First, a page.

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March 24, 2015
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Middle East: Cruising is a Sea-Change for Meetings


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As the GCC ramps up its cruise offering with new terminal facilities, more ship stopovers, plus the establishment of an official entity to promote the sector, opportunities abound to stage more meetings and events on the water. 

The cruise industry is still very much in its infancy in the GCC, but the sector, already burgeoning in more mature tourism markets globally, holds exponential growth potential for the region. 
For starters, the GCC’s top leisure destinations are dotted along the coast of the Arabian Gulf and the Indian Ocean, with each of them ramping up infrastructure investment in a diverse and world-class land-based tourism offering that appeals to international cruise operators of note. Add to that the Middle East’s status as the world’s most-connected region by air and all the foundations are firmly in place for a prosperous cruise industry. 

It’s a sector the region’s top cruise destinations – Dubai, Oman and Abu Dhabi – are now taking seriously, with all three building infrastructure designed to appeal to top cruise operators and, in a bid to promote what the region has to offer leading liners and their cruise guests, the trio has established a promotional body. Cruise Arabia is a collaborative initiative formed by Dubai’s Department of Tourism & Commerce Marketing (DTCM), Abu Dhabi Tourism & Culture Authority (TCA Abu Dhabi) and Oman’s Ministry of Tourism. The entity recently participated in the Seatrade Med Convention in Barcelona, Spain, in September 2014, along with key partners such as DMCs and marine terminal handlers, to showcase the Arabian Gulf’s unique destination offering to major international cruise industry players. 

Speaking at the event, DTCM’s Executive Director for Business Tourism, Hamad Mohammed bin Mejren, stressed Dubai, the “home port for cruise tourism in the region”, was committed to working with Oman and Abu Dhabi to “promote the strengths, richness and diversity of cruise travel experiences in the Arabian Gulf”. 

“By working together, we provide a very persuasive rationale for both attracting travellers and bringing more tourists – and ultimately economic growth and employment opportunities – to our respective markets,” he said. 

The current cruise season is expected to be Dubai’s best yet, spurred by the introduction of the new multi-entry UAE visit visa for cruise tourists announced last August, priced at US$50 (AED200). 

“The number of vessels using Dubai Cruise Terminal as their home port has increased to six this season,” said Mejren. “These vessels are expected to make a total of 83 trips in comparison to the 63 trips conducted in the previous 2013/2014 season. We are anticipating a total of 110 ship calls carrying around 381,500 passengers in comparison to 93 ship calls carrying 320,000 passengers last year.” 

TERMINAL GAINS 
Dubai has indicated its commitment to establishing the emirate as a global cruise hub at Mina Rashid by building a third cruise terminal, inaugurated last December by HH Sheikh Hamdan Bin Mohammed bin Rashid Al Maktoum, Crown Prince of Dubai. 

DP World’s Hamdan bin Mohammed Cruise Terminal is set to be the world’s largest covered cruise facility, capable of handling 14,000 cruise passengers daily when fully operational. This will increase the handling capacity of all three terminals from two to seven million visitors annually.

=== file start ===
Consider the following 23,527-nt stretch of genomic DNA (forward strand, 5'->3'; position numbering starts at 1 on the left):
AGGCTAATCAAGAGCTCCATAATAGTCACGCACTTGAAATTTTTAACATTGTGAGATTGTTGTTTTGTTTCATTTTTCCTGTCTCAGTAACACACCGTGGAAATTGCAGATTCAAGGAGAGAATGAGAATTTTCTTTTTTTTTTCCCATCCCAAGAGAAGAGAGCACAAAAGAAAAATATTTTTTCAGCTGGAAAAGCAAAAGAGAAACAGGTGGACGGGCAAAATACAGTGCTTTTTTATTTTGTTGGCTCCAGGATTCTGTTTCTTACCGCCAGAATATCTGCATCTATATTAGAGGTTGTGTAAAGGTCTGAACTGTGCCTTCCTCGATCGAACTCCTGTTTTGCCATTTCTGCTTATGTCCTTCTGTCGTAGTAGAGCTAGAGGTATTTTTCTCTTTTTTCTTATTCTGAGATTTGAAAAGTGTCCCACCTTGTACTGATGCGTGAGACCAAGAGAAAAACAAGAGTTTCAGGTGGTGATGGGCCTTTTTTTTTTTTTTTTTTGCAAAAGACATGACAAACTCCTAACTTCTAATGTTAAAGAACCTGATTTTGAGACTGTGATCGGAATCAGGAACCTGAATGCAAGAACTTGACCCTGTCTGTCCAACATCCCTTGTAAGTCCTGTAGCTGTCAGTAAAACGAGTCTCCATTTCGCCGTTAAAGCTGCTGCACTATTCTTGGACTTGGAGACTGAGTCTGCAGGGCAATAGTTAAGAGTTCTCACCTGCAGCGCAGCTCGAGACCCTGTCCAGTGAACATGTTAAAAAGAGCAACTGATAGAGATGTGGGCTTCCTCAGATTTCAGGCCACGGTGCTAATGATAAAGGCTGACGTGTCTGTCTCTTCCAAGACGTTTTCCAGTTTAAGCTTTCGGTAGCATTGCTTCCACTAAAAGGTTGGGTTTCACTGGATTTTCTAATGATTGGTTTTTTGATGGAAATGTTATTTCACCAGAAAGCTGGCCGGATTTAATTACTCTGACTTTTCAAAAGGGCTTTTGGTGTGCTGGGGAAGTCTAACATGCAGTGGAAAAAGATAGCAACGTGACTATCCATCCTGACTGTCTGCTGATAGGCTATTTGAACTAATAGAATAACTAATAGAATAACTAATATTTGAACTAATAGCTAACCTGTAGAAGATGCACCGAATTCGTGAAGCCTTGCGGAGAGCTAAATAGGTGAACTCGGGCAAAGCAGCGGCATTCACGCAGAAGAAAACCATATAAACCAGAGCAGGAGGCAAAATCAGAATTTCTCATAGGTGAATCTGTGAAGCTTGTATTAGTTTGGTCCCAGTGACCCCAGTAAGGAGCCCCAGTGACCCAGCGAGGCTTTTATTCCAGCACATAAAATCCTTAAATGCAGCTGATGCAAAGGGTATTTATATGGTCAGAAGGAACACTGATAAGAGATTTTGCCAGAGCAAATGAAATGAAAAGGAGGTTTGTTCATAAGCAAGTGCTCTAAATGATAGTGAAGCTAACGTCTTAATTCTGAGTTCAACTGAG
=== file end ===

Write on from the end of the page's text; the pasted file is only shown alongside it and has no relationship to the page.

Neighbouring Oman boasts not one, but several cruise stops – Muscat, Sur, Salalah and Khasab – and anticipates an 18 percent increase in cruise passengers to the sultanate in 2014, when figures are assimilated. This would build on figures for 2013, which saw 115 ships sailing into Oman. 

The figure is expected to “increase significantly over the coming three years”, according to Khalid Al Zadjali, Director of Tourism Events at Oman’s Ministry of Tourism. Al Zadjali was speaking at last December’s Seatrade Middle East Cruise Forum in Oman, which took place at Al Bustan Palace, a Ritz-Carlton Hotel. During the forum, cruise lines from around the world, including European heavyweight TUI Cruises and UK small ship operator Nobel Caledonia, revealed intentions to ramp up their itineraries to the sultanate. 

The latter will return to Oman in 2015 after a hiatus of a few years, with its ship Island Sky stopping at Muscat, Sur and Khasab. 

“Oman is a rich seam to be mined,” commented Fleet Director Mike Deegan. “Part of our reason to be here for the forum is to investigate more ports and islands along the Omani coastline.” 

Meanwhile, 2015 marks the start of the transformation of Port Sultan Qaboos into a tourism and cruise ship precinct, an initiative designed to re-establish Muscat as the Gulf’s maritime gateway. 

Work is also underway on the new cruise terminal at Zayed Port in Abu Dhabi, with a completion date of Q4 this year (the start of the 2015 to 2016 cruise season) confirmed by Abu Dhabi Ports Company (ADPC). 

The current cruise season (2014 to 2015) marks Abu Dhabi’s busiest yet with 200,000 passengers from 95 vessels expected, compared to 189,000 passengers from 75 ships last season (2013 to 2014). 

Adding further credence to the UAE capital’s fledgling cruise industry, Royal Caribbean Cruise Lines (RCCL) recently revealed plans to deploy a luxury vessel from its Celebrity Cruises fleet in Abu Dhabi on a home-port basis from November 2016. 

Celebrity Constellation, with capacity for 2,170 guests, will be the premium brand’s first ship to make the Abu Dhabi Cruise Terminal its home – a move that reinforces the emirate’s world cruise destination ambitions. 

The ship will sail nine-, 12- 14- and 15-night cruises covering five ports of call between November 2016 and the end of January 2017. 
During the three-month season, the ship will drive around 15,000 guests to Abu Dhabi on six luxury cruises of the Arabian Gulf and Indian Ocean.